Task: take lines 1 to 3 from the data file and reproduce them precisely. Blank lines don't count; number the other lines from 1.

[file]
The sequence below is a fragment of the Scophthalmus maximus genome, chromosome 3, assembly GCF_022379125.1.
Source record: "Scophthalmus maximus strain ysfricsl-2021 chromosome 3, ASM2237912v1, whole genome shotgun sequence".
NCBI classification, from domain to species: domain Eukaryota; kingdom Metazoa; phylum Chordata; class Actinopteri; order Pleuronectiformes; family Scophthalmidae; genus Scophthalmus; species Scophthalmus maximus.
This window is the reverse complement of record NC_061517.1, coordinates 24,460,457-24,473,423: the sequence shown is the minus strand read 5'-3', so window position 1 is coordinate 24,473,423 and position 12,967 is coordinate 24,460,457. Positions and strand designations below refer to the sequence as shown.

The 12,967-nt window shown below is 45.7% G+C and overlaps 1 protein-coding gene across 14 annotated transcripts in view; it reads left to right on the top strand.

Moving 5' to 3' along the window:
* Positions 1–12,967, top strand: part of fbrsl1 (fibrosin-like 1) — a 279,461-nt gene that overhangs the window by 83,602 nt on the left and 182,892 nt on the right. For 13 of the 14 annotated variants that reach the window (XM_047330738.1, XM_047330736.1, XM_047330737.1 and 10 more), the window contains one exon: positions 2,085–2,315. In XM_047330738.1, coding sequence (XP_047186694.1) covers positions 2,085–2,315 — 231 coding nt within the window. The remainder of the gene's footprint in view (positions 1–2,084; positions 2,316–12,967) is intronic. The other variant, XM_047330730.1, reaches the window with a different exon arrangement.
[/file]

The sequence below is a fragment of the Scophthalmus maximus genome, chromosome 3, assembly GCF_022379125.1.
Source record: "Scophthalmus maximus strain ysfricsl-2021 chromosome 3, ASM2237912v1, whole genome shotgun sequence".
NCBI classification, from domain to species: domain Eukaryota; kingdom Metazoa; phylum Chordata; class Actinopteri; order Pleuronectiformes; family Scophthalmidae; genus Scophthalmus; species Scophthalmus maximus.